You would gather from my comments on John Skoyles's 'What is Popper's Problem', (both in NEWSLETTER 3, nos 1/2, pp. 2-6) in which I explained why I did not think he had got the matter right, that I found his piece puzzling. I cast about a bit to try to make sense of it. Well, I never thought of taking a particular idea of his literally, the idea that ideas propagate themselves and are in competition. Far from taking it literally, I took it metaphorically and complained about the metaphor. I even likened his 'metaphor', disparagingly - and he properly took me to task for that - to a similar one used by sociobiologists. I thought the idea was bad enough (or, rather, worse than bad enough) as a metaphor. But it is clear from Skoyles's Reply (NEWSLETTER 3 nos 3/4, pp. 47-49) that that was a mistake. He really does mean me to think that ideas do actually, quite literally, propagate themselves and are actually, quite literally, in competition. He says this is a fact. I think he is dead wrong. Incidentally, he cannot claim to be expounding Popper here, since it is always clear from what Popper writes that he means the competition of ideas, and so on, metaphorically. And, incidentally again, not even genes literally propagate themselves, though concrete genes - I mean segments of DNA - can be said to behave, chemically, in such a way as to cause the assembly of other segments of DNA embodying the same patterns they do.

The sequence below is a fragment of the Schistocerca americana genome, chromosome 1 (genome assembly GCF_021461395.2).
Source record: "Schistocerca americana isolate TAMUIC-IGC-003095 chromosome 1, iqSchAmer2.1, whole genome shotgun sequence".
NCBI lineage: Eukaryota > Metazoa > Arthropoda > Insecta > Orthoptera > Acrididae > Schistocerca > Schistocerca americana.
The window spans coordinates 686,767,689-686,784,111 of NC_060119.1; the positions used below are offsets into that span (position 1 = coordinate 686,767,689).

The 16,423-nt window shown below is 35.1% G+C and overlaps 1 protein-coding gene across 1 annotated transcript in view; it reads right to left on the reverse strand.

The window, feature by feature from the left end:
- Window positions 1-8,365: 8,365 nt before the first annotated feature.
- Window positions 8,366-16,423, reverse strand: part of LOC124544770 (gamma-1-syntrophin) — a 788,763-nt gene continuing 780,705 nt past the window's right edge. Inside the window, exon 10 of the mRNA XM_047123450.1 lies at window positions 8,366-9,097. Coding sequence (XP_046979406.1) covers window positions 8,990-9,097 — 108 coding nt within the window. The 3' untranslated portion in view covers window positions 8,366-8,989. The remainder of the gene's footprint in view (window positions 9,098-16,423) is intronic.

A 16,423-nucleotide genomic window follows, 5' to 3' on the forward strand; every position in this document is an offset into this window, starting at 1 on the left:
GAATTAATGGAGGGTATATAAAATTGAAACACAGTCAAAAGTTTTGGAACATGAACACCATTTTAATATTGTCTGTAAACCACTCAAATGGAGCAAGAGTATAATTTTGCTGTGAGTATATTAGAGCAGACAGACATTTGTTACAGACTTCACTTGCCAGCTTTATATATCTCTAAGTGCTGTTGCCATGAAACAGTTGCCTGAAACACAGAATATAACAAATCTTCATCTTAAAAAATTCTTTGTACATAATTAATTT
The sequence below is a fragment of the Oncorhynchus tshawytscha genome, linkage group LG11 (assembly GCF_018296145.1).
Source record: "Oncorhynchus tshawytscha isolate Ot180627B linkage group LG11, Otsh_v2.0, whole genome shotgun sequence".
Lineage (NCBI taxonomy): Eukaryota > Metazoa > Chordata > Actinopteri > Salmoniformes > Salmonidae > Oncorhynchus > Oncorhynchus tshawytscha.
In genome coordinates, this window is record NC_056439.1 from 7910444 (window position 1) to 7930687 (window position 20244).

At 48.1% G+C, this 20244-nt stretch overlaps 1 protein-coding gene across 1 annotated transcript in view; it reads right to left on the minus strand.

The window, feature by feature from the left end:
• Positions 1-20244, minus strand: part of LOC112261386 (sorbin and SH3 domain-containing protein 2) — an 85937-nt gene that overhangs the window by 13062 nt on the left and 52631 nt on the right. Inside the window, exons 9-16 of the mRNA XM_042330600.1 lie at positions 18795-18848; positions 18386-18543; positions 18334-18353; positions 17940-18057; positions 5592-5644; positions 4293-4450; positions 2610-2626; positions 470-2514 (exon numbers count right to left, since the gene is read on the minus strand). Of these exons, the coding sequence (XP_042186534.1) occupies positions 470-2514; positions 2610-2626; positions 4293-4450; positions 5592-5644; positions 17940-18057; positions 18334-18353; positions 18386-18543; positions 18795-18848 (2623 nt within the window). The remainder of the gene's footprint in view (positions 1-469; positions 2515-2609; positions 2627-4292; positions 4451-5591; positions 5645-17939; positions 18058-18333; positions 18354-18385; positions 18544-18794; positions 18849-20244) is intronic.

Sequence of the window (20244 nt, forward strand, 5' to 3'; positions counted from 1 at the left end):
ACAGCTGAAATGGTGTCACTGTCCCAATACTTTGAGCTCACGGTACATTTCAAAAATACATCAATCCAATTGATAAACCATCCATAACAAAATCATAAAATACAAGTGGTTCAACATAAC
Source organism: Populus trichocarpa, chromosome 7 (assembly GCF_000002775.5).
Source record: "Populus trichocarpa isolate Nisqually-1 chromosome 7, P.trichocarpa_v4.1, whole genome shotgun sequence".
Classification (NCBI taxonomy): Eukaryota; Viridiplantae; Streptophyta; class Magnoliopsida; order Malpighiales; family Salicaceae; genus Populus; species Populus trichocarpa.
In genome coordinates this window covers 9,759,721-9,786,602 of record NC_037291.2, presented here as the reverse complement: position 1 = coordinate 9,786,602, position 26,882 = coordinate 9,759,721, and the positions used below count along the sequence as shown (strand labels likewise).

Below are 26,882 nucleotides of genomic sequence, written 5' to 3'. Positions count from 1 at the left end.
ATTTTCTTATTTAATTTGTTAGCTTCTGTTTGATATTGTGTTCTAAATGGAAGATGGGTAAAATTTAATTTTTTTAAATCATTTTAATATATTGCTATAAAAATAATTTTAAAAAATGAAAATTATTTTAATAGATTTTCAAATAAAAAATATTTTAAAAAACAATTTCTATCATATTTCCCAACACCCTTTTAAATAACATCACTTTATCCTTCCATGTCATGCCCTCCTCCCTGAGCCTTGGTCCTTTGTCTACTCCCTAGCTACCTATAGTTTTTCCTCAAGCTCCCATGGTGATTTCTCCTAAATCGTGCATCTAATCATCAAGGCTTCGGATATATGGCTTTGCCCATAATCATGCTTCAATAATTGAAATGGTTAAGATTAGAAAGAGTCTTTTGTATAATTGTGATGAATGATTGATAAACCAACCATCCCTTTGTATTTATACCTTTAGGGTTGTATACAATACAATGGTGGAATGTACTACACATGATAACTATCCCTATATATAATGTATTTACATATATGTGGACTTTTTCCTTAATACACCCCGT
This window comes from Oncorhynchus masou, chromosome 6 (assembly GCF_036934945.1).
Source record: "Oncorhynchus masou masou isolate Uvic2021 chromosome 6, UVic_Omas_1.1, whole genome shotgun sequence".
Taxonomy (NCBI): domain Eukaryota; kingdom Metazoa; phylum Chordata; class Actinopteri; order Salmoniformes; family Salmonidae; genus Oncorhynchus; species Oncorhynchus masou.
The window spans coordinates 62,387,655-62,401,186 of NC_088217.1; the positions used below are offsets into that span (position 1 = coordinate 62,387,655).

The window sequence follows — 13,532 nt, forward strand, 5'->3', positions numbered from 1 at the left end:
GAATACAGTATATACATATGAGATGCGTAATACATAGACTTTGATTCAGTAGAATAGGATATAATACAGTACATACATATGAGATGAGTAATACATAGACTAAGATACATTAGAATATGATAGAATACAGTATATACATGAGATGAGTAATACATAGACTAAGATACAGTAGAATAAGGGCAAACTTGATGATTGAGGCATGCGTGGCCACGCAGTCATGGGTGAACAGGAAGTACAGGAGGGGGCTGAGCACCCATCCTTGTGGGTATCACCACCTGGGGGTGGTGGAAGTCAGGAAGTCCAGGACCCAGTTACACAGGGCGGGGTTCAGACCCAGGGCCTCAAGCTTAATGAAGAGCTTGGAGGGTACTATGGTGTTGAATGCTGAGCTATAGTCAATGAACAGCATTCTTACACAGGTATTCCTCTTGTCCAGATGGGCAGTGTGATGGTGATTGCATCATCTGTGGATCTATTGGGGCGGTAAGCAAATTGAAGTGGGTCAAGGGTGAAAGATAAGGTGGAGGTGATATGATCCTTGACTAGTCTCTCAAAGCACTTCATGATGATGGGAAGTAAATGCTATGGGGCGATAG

This matter, whether ideas literally propagate themselves and are literally in competition, is much more important than whether Skoyles misrepresents my ideas, suggestions, intentions, criticisms, and so on, as I think he does. So I shall say nothing in self-defence except to express the hope that people will do me the kindness of reading what I wrote, rather than what Skoyles says I wrote, if they have any desire to get my point. Nor shall I spend time in defence of Popper's views against Skoyles's misrepresentation, important though I think it is to get Popper's philosophy right. There is a bigger fish to fry.